Once done with a little bit of Busan, it’s time to head back to Seoul. Yup, I’m just here to try out the KTX. I picked the 7pm departure from Busan with KTX 158 from Busan to Seoul which is just nice for a few hours in Busan but not getting me back to Seoul too late.
Heading back into Busan station.
As the escalators inside the building up to the departure concourse weren’t working, I took the escalators outside of the building instead.
The Busan station sign on the facade of the station building.
The view of Busan from Busan station as the sun gets ready to set.
Heading into Busan station at the departures level.
There is another level above the waiting hall for restaurants and a higher view of Busan Harbor Bridge.
The view of Busan Harbor from the higher viewpoint.
I was here, however, to zoom in on something that I spotted on the way in to Busan.
Hello, MTR Hyundai Rotem EMUs (R-Trains). Haven’t gone to your home yet?
The MTR Hyundai Rotem EMUs (R-Trains) are parked at the yard before Busan station.
Heading back down to board my KTX train as the departure time draws closer.
Heading to the departure area.
My KTX 158 train will be departing from Platform 5.
An SRT train arriving in Busan station.
The MTR Hyundai Rotem EMUs (R-Trains) behind.
The station sign of Busan station.
An SRT train getting ready to depart for Suseo station from Busan station.
SRT trains at Busan station.
Strange Korean trains who don’t speak Korean at Busan.
Taking cover in Busan from the mess back in their new home.
One of the last sights of the MTR Hyundai Rotem EMUs (R-Trains) in South Korea.
And here comes my KXT 158 coming in from the stabling sidings, formed of the KTX-I EMU.
KTX-I Trainset 30 will take me from Busan to Seoul on the KTX 158.
The driver prepares to take over from the Busan shunter.
Heading down the platform to board the KTX train.
The final destination of Haengsin, 1 station after Seoul where the depot is located after, is shown on the LED train destination sign.
The train number of KTX 158 on the LED train destination sign.
Boarding my train at Car 8.
The builder plate of Rotem at the steps to Car 8.
Heading to my window seat at Seat 5D.
Oh. That’s… not a glass window.
At least there are power sockets on the wall.
Spoiler Alert: The current was too low to charge anything. Argh.
The position marker which corresponds to the train car location.
A folding seat is also provided by the train doors, for passengers holding standing tickets who are early enough to get them. On this train, there were quite a number of standing ticket holders.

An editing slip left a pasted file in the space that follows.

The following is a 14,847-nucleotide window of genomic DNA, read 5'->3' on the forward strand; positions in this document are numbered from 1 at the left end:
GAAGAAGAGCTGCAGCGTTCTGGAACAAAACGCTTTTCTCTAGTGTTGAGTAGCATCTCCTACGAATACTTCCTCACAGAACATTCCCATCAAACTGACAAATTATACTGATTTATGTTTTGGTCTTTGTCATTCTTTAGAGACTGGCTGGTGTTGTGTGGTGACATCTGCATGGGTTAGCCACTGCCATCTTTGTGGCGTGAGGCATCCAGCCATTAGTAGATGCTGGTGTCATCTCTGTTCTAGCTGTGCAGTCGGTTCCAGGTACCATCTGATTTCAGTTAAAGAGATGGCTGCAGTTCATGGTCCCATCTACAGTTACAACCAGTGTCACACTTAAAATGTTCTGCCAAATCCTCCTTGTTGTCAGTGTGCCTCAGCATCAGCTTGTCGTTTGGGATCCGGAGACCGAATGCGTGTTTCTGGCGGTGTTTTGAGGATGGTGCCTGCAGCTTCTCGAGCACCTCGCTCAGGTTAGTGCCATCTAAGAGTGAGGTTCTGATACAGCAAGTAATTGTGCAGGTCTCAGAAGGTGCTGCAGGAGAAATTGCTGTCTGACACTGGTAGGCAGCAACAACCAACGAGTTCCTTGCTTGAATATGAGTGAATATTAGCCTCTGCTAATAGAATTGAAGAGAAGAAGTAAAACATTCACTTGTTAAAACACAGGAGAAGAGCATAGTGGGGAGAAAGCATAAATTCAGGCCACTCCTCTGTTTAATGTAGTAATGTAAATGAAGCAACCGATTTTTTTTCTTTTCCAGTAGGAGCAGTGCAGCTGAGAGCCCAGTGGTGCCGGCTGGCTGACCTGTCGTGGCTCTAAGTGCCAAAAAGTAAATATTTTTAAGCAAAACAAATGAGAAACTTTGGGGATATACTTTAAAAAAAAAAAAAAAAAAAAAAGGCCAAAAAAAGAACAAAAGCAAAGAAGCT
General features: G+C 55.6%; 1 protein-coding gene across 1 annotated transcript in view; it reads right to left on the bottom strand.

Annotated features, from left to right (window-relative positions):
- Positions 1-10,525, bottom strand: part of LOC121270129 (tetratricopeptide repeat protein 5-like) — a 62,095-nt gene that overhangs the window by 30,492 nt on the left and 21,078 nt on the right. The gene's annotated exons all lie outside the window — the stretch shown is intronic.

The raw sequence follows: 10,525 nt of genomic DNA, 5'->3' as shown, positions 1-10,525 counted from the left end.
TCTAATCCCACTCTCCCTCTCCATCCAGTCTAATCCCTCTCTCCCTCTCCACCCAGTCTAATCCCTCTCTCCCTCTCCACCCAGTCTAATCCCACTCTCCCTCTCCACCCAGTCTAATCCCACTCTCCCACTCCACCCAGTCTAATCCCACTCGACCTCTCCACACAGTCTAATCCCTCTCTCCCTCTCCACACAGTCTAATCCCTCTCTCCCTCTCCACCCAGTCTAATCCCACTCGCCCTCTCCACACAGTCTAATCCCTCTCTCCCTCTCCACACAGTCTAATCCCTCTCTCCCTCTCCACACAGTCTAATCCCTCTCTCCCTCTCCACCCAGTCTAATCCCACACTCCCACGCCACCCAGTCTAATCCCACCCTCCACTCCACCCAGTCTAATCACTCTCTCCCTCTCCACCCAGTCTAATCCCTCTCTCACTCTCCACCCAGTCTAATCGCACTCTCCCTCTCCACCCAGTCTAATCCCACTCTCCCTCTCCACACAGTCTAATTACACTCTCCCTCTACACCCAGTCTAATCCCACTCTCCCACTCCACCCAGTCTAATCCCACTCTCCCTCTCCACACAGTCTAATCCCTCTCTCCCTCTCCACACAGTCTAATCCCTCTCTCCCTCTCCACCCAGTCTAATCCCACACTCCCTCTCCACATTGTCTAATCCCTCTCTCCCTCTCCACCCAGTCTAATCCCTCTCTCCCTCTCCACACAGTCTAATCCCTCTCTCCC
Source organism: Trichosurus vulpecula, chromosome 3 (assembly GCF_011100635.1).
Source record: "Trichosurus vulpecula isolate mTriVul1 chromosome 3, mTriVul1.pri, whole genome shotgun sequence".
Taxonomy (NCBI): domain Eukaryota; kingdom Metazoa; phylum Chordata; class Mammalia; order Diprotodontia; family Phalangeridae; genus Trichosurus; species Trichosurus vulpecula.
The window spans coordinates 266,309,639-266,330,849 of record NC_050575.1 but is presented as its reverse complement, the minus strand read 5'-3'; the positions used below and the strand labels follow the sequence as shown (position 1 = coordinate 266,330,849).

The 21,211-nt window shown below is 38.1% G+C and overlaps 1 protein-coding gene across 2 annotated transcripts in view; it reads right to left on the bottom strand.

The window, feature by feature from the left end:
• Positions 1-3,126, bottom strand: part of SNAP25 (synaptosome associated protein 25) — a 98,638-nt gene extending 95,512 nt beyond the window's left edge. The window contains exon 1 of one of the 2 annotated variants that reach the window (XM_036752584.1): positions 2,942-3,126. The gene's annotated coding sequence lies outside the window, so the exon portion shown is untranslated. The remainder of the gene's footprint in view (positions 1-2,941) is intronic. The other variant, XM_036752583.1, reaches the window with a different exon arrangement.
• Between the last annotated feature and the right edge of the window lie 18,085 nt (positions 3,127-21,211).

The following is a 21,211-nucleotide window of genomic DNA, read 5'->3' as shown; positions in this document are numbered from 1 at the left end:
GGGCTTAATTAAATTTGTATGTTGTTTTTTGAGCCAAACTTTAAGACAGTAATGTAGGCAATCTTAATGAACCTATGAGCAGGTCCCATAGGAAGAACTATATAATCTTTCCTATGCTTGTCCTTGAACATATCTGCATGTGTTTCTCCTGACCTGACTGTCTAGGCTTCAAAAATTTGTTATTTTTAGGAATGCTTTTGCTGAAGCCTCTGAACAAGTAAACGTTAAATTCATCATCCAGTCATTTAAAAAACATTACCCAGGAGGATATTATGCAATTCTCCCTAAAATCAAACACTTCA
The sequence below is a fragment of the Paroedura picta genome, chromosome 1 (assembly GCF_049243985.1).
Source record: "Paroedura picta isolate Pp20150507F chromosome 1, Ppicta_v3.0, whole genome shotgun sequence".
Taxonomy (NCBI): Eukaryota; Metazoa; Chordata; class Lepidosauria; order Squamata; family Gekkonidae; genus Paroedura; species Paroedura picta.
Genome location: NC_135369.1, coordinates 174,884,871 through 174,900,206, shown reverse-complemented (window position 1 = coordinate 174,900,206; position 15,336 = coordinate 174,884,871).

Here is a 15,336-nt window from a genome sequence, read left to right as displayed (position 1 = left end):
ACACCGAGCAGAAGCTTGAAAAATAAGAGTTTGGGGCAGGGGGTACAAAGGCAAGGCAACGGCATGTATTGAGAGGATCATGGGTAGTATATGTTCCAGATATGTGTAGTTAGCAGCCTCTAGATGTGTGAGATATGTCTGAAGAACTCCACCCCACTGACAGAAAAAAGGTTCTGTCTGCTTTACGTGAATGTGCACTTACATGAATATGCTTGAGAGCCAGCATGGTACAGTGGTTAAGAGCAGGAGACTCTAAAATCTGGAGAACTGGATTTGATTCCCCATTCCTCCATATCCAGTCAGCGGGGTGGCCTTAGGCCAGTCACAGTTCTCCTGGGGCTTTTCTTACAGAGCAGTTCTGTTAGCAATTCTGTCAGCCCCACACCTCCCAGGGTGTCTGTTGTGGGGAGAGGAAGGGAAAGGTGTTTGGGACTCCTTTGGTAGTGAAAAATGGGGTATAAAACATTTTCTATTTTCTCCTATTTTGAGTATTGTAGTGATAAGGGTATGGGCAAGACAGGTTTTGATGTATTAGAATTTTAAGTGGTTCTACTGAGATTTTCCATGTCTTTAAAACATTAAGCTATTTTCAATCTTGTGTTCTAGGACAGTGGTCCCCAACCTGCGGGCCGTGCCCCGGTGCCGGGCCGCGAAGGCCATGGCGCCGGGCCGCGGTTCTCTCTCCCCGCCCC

I decided to stand by the doors as the train departed from Busan to catch a glimpse of the MTR Hyundai Rotem EMUs (R-Trains) before I see them the next time in Hong Kong.
As I was standing right in front of the conductor as she finished making her welcome announcement on the PA system, I was the first on the train to get my ticket checked. This time, she asked for my actual ticket which I did not have immediately with me as it was in my bag, but I showed her the image of my ticket and the Flexible 2 Days KORAIL Pass on my phone and she was okay with it.
Departing from Busan.
Getting my view blocked by some flat freight wagons.
Uh oh, more tall freight wagons coming up.
A long trail of coupled EMD locomotives followed after. Sigh.
Finally a proper glimpse of the MTR R-Trains.
The R-Trains do not have their complete livery up yet, just the basic stripe on the top denoting standard and First Class compartments.
Goodbye R-Trains, see you in Hong Kong.
Heading on out of Busan.
Despite being single occupancy, toilets on board are segregated by gender rather than type. Despite the female one opposite being unoccupied, I didn’t dare to use it.
The clean toilet on board.
Toilet seat covers are also available.
Individual sheets of toilet paper and an old school hand dryer are also provided in the toilet.
Heading back to my seat for the rest of the journey.
The legroom on board the KTX-I train.
My excellent view of the almost non-working power sockets from my seat.
The view of the very full KTX train from my seat.
The rest of the journey was rather uneventful because 1. it was a night time ride and 2. I had a wall for a window. There was also no trolley services or any other unique amenities to document anyway.
Arriving at Seoul Station.
Disembarking at Seoul Station. The journey from Busan to Seoul on the KTX 158 took 2 hours and 39 minutes. This train will continue on to Haengsin. I was considering to continue on though, but was afraid that there would be no more trains back to Seoul Station.
Heading to the front of the train. Unfortunately, there was a No Entry sign right at the 20 Car Stop sign, so I couldn’t get a nice picture of the train at Seoul Station.
Looking up to Haengsin.
Heading back to the escalators.
Heading up from the platform.
The sign for my train which is continuing on to Haengsin.
Heading into the ticket hall.
Heading out of Seoul Station.
The night time view out of Seoul Station.
I walked over to the Old Seoul Station just to take a look and get a picture.
The facade of the Old Seoul Station against the current Seoul Station.
The night time facade of Seoul Station.
Here, I headed on to my hotel to finally check-in for the night.
Overall, a fast but basic journey on the KTX. The train does serve it’s function well for people who want to get to places, but I wouldn’t say that it is a must-d for every trip to South Korea as the (too) comfortable journey passes through hills and tunnels effortlessly without must feeling of movement on board the train. In fact, you might not even feel like you’re speeding along at 305km/h. Perhaps I will go for a lower class of train next time to enjoy more South Korean scenery and a more classic train journey.